WASHINGTON (Reuters) - U.S. lawmakers investigating Wal-Mart Stores Inc (WMT.N) for alleged bribery in Mexico are frustrated by the lack of cooperation they have received from the company, a committee staffer familiar with the investigation said.
Attorneys for Wal-Mart briefed the committee earlier on Monday about the company’s anti-corruption compliance program, the person said.
But Wal-Mart has not committed to briefing the panel on the substantive allegations raised by a New York Times report, a key request of the committee, said the staffer, who spoke on the condition of anonymity.
“We continue to cooperate with the ongoing investigation,” Wal-Mart spokeswoman Brooke Buchanan said in a statement. “Today’s briefing with committee staff was just part of that commitment. We understand their interest and will continue to work with them to provide appropriate information.”
The company has previously declined to discuss the specific allegations citing pending investigations.
It is unclear what avenue the lawmakers could pursue if Wal-Mart declines to provide further information, since the Democrats do not control the House and no parallel investigation appears to be underway in the Senate. But the scrutiny further prolongs the spotlight on Wal-Mart and the scandal over its rapid expansion in Mexico.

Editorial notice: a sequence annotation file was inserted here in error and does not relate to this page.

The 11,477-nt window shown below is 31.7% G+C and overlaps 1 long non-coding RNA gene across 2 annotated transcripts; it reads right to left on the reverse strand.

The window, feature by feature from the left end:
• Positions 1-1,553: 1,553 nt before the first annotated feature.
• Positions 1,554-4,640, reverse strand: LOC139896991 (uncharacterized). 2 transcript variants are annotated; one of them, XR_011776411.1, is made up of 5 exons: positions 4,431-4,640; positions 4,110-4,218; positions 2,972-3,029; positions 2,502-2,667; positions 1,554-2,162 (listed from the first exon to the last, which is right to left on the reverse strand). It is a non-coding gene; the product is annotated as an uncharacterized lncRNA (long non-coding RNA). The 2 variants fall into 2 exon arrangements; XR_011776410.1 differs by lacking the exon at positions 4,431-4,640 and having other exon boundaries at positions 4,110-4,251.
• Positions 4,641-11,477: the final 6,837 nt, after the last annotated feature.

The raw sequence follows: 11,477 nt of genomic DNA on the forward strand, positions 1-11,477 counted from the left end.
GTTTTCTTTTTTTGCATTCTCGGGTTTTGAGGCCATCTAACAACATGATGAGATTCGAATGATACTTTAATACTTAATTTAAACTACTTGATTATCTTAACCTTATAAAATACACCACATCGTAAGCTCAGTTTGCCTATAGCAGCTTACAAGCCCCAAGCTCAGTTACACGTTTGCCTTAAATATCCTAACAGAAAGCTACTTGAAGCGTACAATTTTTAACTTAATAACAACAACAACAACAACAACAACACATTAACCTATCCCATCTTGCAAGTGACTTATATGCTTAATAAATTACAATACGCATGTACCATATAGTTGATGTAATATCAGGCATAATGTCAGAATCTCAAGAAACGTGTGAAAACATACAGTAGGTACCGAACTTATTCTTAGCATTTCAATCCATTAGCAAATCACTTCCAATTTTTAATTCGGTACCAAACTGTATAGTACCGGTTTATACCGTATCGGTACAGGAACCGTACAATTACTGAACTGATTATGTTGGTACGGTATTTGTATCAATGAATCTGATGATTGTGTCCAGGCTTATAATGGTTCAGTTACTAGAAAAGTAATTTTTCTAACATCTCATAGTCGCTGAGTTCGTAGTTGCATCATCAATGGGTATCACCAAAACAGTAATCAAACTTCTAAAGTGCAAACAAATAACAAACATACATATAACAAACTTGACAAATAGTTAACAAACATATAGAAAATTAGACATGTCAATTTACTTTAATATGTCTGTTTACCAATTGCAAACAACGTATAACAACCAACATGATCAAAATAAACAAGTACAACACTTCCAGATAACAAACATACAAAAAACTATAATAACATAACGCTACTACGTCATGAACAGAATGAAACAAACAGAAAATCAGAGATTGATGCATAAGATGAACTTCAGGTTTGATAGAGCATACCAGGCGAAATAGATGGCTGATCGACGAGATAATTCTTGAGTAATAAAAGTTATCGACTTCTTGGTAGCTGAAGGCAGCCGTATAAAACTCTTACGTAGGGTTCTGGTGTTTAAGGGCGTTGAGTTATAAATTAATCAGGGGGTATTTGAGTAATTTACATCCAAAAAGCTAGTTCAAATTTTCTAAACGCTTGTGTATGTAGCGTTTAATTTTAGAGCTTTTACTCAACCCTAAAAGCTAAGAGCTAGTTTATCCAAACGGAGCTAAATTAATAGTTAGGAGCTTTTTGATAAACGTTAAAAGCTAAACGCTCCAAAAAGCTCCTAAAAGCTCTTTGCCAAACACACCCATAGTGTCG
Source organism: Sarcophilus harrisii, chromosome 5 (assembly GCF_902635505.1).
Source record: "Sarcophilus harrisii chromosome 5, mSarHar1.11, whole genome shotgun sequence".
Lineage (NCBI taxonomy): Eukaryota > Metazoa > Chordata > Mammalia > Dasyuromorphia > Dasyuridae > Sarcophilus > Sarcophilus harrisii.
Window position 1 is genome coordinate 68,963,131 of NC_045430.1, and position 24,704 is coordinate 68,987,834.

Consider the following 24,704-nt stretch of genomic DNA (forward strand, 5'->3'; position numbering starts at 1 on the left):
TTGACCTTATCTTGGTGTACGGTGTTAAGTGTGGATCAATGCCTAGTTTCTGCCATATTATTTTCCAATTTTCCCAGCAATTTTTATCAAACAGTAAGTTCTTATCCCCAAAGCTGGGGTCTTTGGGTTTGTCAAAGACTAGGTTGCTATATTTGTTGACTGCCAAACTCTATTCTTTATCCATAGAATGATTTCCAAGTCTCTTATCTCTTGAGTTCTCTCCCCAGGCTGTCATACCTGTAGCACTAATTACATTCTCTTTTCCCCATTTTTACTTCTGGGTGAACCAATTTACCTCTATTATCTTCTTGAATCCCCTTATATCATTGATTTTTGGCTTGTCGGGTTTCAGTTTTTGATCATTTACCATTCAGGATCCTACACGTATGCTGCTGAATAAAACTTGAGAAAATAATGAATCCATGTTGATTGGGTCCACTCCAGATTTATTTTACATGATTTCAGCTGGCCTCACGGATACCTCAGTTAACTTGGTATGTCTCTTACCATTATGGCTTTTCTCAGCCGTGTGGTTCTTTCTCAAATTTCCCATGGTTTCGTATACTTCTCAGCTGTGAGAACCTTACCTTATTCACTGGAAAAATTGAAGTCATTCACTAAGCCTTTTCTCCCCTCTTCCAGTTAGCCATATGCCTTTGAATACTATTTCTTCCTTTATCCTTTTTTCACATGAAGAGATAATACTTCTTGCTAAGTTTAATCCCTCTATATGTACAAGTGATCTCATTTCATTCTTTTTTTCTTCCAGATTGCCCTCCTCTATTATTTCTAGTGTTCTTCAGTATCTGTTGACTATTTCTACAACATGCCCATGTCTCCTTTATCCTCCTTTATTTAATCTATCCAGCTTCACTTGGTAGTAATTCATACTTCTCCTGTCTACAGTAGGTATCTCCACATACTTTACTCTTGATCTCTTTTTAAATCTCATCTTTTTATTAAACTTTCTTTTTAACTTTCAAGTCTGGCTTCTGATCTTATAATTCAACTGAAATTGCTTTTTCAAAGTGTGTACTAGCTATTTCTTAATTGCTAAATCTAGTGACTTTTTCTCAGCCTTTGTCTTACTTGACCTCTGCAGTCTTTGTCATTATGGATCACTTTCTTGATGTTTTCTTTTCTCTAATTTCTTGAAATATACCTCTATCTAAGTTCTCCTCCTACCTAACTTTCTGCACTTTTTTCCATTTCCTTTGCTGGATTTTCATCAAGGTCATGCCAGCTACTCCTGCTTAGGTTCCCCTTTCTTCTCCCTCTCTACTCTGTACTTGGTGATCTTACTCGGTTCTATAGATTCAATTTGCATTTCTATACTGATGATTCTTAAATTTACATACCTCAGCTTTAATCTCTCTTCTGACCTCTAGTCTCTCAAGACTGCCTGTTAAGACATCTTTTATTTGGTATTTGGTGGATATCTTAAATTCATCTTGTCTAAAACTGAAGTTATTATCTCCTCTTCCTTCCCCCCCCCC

Representatives Elijah Cummings and Henry Waxman, both Democrats, opened their inquiry after the New York Times reported last month that Wal-Mart had paid millions of dollars in bribes to facilitate that expansion, and that senior executives suppressed an internal investigation into the matter.
Last week the pair wrote to Wal-Mart chief executive Michael Duke and asked him to authorize the former general counsel of Wal-Mart International to cooperate in their probe. <id:nL1E8GH99K>
Cummings, who is the ranking member of the House Oversight Committee, and Waxman, who is the ranking member of the House Committee on Energy and Commerce, last month also asked two lobbying groups about Wal-Mart’s involvement in a campaign to amend an anti-foreign bribery law.
The Chamber of Commerce and the Retail Industry Leaders Association have participated in efforts to scale back the Foreign Corrupt Practices Act, a 1970s law that bars bribes to officials of foreign governments. Wal-Mart executives serve as directors at both groups.
Reporting By Aruna Viswanatha; Editing by Tim Dobbyn, Bernard Orr